Overview and Location
The Huckleberry Property is located 100 km north of the town of Schefferville, within the Nunavik region in the province of Quebec. The Huckleberry Property consists of 111 claims covering 54 km2 and are currently 100% owned by Northern Shield. Huckleberry is being explored as a large-scale magmatic copper target with associated nickel and platinum group elements (PGE).
Geologically, the Huckleberry Property is found within the Labrador Trough, a Paleoproterozoic supracrustal sequence located at the eastern margin of the Superior Province. The sequence was folded and metamorphosed during the New Quebec Orogen, which represents the collision between the Superior Craton and the Core Zone of the Southeastern Churchill Province. The Labrador Trough is over 500 km long and is composed of three cycles of sedimentation and volcanism (Clark and Wares, 2005), separated by erosional unconformities. Each cycle is further subdivided in groups and formations.
In June of 2014, the Company staked the Huckleberry Property in the southern Labrador Trough based on its potential to host Cu-(Ni)-PGE mineralization. Three samples from a gossanous outcrop, measuring approximately 50 x 150 metres and located near the contact between olivine websterite and glomeroporphyritic gabbro, returned high values of copper and PGE.
Despite the good results, limited exploration budget in 2015 only allowed for basic reconnaissance with sampling and geochemistry. Of importance that year was the discovery of a large angular boulder within the property consisting of an anorthosite breccia cemented by chalcopyrite that assayed 4.04% Cu and 0.92 g/t PGE+Au. The fragments of anorthosite that compose the breccia also contain finely disseminated chalcopyrite and are identical to mineralized anorthosite (GPG) seen elsewhere within the property. Thus, the boulder is very likely to originate from within the Huckleberry Property and suggests that there is more high-grade copper mineralization yet to be found at Huckleberry.
In early 2016, Northern Shield signed and option agreement with South 32 of Australia. A VTEM survey was flown, followed by a mapping/surface sampling program in the summer and a 2,000 meters drill program (7 holes) in the fall. In the spring of 2017, still under the South 32 option deal, a ground gravity survey was completed and a further 3,200 meters (9 holes) were drilled.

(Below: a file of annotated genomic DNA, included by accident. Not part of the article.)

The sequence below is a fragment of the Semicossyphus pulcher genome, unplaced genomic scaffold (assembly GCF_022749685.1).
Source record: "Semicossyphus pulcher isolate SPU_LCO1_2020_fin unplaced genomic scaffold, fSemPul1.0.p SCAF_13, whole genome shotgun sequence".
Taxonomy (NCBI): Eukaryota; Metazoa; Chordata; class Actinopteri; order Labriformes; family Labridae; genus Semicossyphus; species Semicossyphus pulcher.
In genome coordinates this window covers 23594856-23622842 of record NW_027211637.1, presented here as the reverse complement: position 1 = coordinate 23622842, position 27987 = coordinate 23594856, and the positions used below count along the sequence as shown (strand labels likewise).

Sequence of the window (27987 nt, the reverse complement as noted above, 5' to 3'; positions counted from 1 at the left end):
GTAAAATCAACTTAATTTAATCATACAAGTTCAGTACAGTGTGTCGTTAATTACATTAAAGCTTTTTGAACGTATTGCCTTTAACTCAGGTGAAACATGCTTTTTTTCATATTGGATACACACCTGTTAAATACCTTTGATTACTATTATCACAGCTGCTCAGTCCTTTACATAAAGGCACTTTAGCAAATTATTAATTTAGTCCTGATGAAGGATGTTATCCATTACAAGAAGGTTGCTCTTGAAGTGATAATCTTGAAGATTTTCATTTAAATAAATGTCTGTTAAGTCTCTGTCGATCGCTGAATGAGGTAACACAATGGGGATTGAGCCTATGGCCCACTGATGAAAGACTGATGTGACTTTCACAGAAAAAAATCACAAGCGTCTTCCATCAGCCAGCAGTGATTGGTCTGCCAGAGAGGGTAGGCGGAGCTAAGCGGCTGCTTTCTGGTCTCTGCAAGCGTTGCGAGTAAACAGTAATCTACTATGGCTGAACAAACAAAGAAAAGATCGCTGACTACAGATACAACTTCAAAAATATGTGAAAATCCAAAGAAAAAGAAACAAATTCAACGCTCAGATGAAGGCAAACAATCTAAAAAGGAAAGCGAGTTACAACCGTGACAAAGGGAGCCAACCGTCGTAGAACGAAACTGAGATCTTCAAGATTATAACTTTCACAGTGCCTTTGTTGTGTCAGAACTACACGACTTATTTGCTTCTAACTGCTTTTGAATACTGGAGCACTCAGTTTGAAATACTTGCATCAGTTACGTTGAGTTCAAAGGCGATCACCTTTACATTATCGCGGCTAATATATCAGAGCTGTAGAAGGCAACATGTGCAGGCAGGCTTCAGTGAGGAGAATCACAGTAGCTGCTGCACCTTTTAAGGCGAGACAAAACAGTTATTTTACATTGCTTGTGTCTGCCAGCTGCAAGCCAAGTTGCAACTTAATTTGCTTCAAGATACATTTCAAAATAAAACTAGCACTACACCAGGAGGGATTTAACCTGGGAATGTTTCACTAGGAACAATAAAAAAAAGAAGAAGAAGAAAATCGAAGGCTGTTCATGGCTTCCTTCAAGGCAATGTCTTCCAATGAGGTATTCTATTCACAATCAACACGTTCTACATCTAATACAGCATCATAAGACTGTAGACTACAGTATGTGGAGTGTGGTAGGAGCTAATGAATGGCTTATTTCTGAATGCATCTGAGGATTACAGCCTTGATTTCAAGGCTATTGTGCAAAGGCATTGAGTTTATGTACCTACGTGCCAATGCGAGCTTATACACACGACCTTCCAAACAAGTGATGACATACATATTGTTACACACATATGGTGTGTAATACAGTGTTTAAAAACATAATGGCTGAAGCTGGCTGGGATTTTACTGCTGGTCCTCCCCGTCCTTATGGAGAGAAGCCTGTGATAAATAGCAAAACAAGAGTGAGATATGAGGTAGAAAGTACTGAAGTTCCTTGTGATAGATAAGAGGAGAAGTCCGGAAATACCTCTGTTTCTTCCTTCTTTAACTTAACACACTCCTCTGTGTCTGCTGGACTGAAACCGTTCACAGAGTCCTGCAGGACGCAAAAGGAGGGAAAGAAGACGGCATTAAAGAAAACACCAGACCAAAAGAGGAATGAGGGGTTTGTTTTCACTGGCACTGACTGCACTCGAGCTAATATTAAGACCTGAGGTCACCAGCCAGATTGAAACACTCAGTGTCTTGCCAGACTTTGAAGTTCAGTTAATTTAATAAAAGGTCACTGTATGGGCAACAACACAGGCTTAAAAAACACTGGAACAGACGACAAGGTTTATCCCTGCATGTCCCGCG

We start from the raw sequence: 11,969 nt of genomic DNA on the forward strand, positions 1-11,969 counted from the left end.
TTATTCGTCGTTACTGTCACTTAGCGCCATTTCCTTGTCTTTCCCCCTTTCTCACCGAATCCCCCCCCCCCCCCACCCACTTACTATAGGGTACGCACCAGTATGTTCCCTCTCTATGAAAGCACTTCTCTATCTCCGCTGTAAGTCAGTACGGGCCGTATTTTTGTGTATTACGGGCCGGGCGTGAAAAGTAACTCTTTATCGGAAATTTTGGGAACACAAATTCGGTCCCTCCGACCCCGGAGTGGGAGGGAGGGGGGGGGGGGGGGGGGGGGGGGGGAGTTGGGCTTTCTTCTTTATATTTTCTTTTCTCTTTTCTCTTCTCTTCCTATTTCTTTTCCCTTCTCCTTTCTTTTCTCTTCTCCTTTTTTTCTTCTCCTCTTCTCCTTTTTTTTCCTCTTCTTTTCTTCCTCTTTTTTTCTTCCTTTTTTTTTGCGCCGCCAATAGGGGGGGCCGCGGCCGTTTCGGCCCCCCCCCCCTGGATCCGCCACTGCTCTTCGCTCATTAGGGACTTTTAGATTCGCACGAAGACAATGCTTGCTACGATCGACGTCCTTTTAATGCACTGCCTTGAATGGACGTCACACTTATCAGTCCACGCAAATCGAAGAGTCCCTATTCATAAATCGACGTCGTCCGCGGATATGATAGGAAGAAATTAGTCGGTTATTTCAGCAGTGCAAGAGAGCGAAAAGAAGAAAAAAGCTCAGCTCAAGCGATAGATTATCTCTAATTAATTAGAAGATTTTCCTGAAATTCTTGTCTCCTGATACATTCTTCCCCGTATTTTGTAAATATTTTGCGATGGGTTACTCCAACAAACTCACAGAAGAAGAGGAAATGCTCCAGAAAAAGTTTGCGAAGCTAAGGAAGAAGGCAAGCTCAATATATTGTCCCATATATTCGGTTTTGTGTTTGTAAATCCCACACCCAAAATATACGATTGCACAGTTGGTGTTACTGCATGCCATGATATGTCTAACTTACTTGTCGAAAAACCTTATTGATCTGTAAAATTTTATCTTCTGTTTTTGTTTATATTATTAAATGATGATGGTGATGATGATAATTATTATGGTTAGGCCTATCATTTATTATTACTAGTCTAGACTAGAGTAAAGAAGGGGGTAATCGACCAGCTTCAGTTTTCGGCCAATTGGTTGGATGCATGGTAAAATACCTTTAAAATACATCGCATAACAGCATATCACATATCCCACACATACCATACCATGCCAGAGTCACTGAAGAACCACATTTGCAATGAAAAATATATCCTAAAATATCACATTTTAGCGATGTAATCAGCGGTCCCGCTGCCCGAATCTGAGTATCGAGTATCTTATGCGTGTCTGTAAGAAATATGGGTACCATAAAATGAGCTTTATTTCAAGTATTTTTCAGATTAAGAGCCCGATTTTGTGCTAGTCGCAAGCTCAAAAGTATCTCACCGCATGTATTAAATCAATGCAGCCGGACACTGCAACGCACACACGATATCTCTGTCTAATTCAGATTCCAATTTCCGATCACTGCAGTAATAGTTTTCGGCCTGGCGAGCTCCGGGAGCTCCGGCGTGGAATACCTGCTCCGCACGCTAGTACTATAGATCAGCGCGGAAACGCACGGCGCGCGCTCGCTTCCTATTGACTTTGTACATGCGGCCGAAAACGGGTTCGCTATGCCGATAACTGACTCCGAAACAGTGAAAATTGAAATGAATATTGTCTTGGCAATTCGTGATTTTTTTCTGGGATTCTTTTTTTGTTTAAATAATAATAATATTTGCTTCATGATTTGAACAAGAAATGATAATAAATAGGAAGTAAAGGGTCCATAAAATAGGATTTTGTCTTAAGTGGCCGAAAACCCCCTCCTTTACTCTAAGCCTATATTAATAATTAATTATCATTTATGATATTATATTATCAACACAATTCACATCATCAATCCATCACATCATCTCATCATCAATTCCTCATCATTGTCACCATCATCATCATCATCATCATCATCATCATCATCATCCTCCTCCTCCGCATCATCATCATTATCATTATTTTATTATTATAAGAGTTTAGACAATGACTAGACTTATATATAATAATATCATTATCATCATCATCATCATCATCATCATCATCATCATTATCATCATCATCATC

Results and Interpretations
The magmatic geology and geochemistry of Huckleberry is complex and somewhat atypical, making interpretation extremely challenging. There are multiple phases of mafic/ultramafic intrusions, all of which are undergoing in-situ fractionation and/or differentiation; the parental magma from which these were all derived was a relatively differentiated basalt; there is considerable inter-mixing of at least two of the phases of magma; faulting and deformation was on-going during time of intrusion; some of the mineralization and sills are the result of downward “injection”.
Based on geological and geochemical data, the Huckleberry intrusion was divided into three main sequences: the Layered Gabbroic Sequence (LGS), the Glomeroporphyritic Gabbronorite (GPG) and the Layered Noritic Sequence (LNS), which includes the olivine websterite unit (formerly OMG).
The complex emplacement of the Huckleberry Intrusion is best explained by the following simplified model:
The first sequence to intrude the volcano-sedimentary rocks is the LGS, a mafic differentiated sequence of mainly gabbro and gabbronorite. The LGS is then separated in two blocs by an east-west fault. The GPG intrudes into the sedimentary rocks between the two blocks. There is clear evidence in core that the GPG was emplaced through more than one pulse. Finally, the LNS intrudes in the middle of the GPG sequence, which is still a mush at this stage. This sequence of events is backed up by geological field and drilling evidence and geochemistry but also by patterns of the magnetic fabric (tilt derivative of total magnetic field, VTEM™ survey) on the western portion of the Property.
The Discovery Zone, representing the most extensive surface mineralization known to date within the western portion of the sill complex, extends for about 600 metres. Copper and locally PGE mineralization is found in the Lower Olivine Websterite (LOW) but it is mostly located in GPG at this occurrence.
The principal host to the mineralization found to date however is the LOW, which represents the base of the LNS that was partly injected into the GPG below.
The mineralized LOW can be traced through drilling and surface sampling for a 3,000 metre strike-length and a down-dip extension of over 1,200 metres. The distribution of nickel and copper concentrations is superimposed on a vertical projection of the LOW in the following figure:
The main mineralized zone, which consistently increase in thickness, PGE and Ni tenors in a down-dip direction, could be interpreted as a disseminated halo around a massive sulphide occurrence.
Also, mineralization found in the Eastern Zone is currently thought to be the result of possible “leakage” from massive sulphides at depth through co-magmatic faults.
A summary of 2016 and 2017 drill results is presented in the table below.